In 2016, we curated the very first Blue Patch Sustainable Department Store for the Day in Dulwich, London, with about 70 brands on site. To our surprise and delight, we had over a thousand visitors come through our doors for a day of browsing and buying sustainable products, participating in a discussion around High Streets for the Future, watching demos and meeting the makers. We had interesting product collaborations come out from it, as well as great conversations with both customers and creators.

This December, we are coming to Shoreditch with what will be the second Blue Patch Sustainable Department Store, only this time for a whole week with over 50 brands across various departments.

There is no doubt that online shopping has become a critical component of how humanity operates now, with so many things clamouring for our time and attention, but real time shopping should not be abandoned as a thing of the past.

The brilliant thing about popups is that they bring to high streets things from designers that you would not normally see there. While browsing, shoppers can talk to the makers about anything and everything: the provenance of their materials; their child’s ability to smear crayon on an entire wall when no one’s looking. It allows us to make real connections with real people.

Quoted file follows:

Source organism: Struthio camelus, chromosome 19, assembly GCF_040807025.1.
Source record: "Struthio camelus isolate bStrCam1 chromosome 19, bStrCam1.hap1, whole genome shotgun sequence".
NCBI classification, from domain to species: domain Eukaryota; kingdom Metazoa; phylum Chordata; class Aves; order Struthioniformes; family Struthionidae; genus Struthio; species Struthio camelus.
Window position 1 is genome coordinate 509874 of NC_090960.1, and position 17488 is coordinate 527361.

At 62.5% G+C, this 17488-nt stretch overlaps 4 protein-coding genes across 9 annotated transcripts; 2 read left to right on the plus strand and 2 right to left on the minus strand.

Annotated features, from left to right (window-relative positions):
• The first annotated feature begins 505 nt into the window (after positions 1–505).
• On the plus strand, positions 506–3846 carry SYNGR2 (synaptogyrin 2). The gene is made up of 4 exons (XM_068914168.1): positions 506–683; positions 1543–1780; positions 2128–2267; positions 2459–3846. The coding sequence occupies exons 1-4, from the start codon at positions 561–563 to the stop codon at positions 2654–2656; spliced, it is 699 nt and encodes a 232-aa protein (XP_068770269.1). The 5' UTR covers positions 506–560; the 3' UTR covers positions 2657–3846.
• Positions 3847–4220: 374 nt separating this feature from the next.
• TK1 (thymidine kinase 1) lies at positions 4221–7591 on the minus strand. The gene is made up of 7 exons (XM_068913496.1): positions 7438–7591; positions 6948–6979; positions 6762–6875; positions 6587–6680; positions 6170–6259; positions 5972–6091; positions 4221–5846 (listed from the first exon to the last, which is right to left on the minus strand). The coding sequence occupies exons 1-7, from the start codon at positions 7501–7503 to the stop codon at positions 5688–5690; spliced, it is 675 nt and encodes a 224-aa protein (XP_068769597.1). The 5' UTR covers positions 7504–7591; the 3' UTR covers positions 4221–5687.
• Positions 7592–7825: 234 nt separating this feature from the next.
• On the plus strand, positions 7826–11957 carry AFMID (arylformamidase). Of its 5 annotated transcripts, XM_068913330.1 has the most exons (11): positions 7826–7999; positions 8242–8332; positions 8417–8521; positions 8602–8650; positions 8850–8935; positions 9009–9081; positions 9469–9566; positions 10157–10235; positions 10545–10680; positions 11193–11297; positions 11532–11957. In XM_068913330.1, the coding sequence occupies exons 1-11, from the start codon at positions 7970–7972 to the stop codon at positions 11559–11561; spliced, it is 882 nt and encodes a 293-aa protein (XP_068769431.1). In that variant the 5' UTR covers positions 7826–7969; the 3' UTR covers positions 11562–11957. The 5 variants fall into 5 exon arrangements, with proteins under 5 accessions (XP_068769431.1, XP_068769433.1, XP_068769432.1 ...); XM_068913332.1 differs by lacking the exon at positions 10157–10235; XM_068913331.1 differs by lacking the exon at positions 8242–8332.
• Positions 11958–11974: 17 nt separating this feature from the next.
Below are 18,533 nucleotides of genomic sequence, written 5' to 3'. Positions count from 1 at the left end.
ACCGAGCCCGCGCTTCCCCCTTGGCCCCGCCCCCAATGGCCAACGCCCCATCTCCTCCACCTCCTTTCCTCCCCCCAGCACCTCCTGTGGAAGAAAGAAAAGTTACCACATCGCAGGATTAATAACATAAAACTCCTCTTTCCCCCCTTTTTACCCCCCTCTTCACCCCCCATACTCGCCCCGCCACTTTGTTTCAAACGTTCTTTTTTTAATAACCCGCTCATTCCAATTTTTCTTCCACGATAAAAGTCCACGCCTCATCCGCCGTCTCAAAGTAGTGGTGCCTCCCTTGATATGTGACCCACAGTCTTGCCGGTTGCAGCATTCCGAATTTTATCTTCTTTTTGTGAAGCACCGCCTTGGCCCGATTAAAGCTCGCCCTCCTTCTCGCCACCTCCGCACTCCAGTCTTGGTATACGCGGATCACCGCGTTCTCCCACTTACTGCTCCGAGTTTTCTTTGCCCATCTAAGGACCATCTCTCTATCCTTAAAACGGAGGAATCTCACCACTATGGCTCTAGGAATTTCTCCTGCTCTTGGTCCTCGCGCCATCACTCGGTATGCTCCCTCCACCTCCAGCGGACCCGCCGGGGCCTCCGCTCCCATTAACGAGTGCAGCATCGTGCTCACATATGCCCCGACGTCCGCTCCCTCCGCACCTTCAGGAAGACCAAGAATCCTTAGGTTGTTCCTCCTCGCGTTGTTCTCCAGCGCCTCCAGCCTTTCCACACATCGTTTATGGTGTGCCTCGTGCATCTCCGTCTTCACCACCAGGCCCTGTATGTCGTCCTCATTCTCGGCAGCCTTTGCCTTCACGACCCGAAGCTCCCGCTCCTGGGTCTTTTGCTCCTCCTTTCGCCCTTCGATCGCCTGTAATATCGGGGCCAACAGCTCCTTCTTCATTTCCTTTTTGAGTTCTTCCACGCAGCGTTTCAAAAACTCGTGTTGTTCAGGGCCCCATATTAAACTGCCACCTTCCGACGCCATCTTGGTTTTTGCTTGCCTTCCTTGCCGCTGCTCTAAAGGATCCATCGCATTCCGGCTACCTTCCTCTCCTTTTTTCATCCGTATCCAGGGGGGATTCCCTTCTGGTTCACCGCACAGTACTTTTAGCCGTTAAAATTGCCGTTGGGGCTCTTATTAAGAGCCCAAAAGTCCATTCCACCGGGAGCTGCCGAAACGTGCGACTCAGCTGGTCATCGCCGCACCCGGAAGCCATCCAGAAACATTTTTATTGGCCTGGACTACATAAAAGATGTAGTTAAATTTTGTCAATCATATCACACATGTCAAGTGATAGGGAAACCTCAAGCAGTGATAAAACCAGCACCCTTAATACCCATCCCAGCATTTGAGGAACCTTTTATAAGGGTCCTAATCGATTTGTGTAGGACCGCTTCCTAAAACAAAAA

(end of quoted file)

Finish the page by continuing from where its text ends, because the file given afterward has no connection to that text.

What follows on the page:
You might ask: ethical pop-ups are happening all over the place, what makes this one special?

All week long, we’re mixing up the shopping experience with exciting business and creative events. Music, creative workshops, wellbeing classes, coaching sessions with small business experts and a networking breakfast centered on the art of living sustainably – there is something for everyone. We’re setting the tone for a new kind of store in the high street. One that is dynamic and inviting, combining an entrepreneurial and creative space with what is traditionally a marketplace.

We want shoppers to be inspired by our stores. We want people to discover beautiful objects, and experience that thrill of making them theirs. We want to foster curiosity about provenance and the process of creation which will lend itself naturally to conversations with artisans and other shoppers, some of whom will be from the local community. We want to encourage discussion around sustainability, and what it means to live a more sustainable life, one that is kinder to the planet.

We don’t have shareholders, so once we’ve scaled and are generating a solid profit our main focus will be to invest in renewable energy and fund conservation and community programmes. We recognise that wealth is not for hoarding but is best used by being put to work. Investing in renewables will help slow down climate change, improve the lives of vulnerable people and protect the natural world.

So, are you curious enough to come?

Blue Patch Sustainable Department Store will be located at the Espacio Gallery in Shoreditch, London between the 11th and 16th of December, 2018. Entry to the store is free, but some events need to be pre-booked and can be found through the Facebook event page.

We look forward to welcoming you, and making your shopping experience delightful.

Jane Langley is the Founder and CEO of Bluepatch.org